Crossing Borders: Ludwig Mies van der Rohe
Architect Ludwig Mies van der Rohe immigrated to the US from Germany around 1938. In America, Mies van der Rohe’s career as an architect and teacher flourished, and his distinctive high-modernist designs proved hugely influential on generations of architects internationally. It wasn’t until his last project, the weightless pavilion for Berlin’s New National Gallery (pictured here in a perspective collage), completed in 1968, that Mies van der Rohe again set foot in the country of his birth. Learn about Mies van der Rohe and other immigrant artists: mo.ma/crossingborders.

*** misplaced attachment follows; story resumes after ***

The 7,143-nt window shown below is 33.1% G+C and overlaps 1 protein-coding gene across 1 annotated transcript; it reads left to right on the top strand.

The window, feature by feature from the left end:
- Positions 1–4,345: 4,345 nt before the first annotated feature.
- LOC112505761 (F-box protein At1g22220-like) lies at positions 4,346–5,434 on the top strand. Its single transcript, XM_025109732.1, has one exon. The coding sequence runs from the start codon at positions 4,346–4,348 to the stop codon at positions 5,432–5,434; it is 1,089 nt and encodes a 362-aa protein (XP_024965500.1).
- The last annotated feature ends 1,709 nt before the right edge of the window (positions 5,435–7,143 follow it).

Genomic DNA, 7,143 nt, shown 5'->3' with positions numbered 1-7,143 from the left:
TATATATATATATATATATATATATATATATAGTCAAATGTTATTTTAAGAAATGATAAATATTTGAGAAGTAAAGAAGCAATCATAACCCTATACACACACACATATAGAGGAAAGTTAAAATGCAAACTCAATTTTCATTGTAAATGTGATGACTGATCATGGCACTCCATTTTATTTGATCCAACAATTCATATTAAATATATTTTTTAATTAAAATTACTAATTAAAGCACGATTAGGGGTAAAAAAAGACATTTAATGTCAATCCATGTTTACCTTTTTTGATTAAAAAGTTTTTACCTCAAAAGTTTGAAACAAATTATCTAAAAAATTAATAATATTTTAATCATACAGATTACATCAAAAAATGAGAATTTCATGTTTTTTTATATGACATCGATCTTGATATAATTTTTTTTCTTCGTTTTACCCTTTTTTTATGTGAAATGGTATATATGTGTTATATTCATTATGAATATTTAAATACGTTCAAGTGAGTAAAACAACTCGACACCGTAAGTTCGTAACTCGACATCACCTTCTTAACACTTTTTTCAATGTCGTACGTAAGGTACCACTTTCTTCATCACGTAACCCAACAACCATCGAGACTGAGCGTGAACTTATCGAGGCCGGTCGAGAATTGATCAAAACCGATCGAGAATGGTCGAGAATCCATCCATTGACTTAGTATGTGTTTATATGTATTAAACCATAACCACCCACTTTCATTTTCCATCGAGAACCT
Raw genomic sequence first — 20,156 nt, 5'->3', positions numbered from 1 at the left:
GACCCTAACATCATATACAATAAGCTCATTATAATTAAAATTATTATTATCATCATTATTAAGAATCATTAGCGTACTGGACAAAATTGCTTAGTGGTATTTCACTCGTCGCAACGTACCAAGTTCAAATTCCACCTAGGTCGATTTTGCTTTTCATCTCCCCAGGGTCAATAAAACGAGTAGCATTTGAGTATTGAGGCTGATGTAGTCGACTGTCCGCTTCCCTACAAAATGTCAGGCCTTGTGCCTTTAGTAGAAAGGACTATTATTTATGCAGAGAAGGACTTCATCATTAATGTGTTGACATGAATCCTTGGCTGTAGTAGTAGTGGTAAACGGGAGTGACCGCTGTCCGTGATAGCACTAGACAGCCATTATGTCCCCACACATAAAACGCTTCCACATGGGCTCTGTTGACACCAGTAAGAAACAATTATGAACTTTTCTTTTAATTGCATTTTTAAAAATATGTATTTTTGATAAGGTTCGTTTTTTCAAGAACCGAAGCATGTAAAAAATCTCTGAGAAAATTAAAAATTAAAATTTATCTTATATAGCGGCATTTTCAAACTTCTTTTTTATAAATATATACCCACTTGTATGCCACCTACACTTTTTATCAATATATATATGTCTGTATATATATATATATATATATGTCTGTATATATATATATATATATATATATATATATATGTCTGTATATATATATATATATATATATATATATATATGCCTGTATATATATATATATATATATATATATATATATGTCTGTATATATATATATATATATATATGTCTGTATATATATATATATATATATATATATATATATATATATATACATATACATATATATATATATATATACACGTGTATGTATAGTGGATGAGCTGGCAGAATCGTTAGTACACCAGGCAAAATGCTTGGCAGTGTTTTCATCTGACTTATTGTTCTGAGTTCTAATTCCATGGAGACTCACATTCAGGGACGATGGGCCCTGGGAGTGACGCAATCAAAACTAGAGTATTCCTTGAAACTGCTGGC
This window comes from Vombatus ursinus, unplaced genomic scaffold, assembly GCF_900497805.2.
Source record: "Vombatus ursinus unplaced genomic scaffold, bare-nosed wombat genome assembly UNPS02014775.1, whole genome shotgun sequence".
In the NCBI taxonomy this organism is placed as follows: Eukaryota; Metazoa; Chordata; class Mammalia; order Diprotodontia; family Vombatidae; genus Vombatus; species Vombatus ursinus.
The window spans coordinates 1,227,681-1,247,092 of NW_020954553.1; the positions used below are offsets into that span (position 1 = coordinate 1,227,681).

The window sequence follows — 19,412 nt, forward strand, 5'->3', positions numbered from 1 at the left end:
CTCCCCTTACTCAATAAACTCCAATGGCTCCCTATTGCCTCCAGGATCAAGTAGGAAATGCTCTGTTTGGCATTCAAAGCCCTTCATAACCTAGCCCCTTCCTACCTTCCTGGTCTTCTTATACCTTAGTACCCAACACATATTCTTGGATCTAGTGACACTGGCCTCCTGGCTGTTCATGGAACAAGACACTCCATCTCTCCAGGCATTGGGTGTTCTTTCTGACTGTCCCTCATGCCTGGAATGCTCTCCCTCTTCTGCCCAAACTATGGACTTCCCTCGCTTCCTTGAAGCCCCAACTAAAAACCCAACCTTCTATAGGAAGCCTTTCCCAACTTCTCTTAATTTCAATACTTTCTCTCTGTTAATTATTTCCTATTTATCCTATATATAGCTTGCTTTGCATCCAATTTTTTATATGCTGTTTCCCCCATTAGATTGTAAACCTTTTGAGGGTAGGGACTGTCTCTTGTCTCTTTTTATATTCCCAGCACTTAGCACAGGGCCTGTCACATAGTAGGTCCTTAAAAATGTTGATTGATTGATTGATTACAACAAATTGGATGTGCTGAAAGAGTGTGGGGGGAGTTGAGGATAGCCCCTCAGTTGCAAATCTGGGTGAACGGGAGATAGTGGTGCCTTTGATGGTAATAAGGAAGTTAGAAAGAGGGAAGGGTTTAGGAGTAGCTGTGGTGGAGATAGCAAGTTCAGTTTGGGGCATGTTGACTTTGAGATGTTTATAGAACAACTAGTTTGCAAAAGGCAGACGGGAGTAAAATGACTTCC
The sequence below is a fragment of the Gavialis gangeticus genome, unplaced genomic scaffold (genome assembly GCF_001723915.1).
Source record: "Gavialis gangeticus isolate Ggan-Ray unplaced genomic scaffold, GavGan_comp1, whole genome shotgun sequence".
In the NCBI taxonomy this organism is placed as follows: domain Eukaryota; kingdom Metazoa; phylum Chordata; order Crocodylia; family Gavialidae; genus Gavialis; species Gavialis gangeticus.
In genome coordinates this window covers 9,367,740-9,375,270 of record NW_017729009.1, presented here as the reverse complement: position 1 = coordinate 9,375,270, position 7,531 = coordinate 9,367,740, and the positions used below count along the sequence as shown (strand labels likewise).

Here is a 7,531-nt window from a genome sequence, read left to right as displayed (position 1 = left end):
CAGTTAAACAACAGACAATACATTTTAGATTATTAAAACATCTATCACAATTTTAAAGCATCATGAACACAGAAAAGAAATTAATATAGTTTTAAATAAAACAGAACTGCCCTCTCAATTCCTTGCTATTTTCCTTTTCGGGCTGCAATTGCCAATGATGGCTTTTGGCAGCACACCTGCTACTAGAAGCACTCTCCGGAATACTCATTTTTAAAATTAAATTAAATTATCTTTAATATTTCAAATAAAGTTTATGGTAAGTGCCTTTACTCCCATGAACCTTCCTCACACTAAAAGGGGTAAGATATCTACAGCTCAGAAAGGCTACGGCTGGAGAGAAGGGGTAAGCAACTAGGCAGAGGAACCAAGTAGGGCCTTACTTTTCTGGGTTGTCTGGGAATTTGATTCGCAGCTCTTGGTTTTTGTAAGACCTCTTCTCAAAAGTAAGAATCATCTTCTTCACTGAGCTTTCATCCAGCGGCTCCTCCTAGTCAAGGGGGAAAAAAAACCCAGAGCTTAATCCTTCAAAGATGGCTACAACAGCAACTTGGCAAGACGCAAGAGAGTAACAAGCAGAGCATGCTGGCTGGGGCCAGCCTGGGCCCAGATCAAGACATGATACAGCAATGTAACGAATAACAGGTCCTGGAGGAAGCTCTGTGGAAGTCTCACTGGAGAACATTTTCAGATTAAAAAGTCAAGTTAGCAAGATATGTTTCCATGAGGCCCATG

Our digital exhibition “Crossing Borders,” presented as part of our #CitizensBorders initiative, showcases works from MoMA’s collection by artists who immigrated to the U.S., often as refugees in search of safe haven. Explore all the works at mo.ma/crossingborders
[Ludwig Mies van der Rohe (b. Germany. 1886–1969). “New National Gallery, Berlin, Germany (Interior perspective)” c. 1962–1968. Mies van der Rohe Archive, gift of the architect. © 2017 Artists Rights Society (ARS), New York / VG Bild-Kunst, Bonn]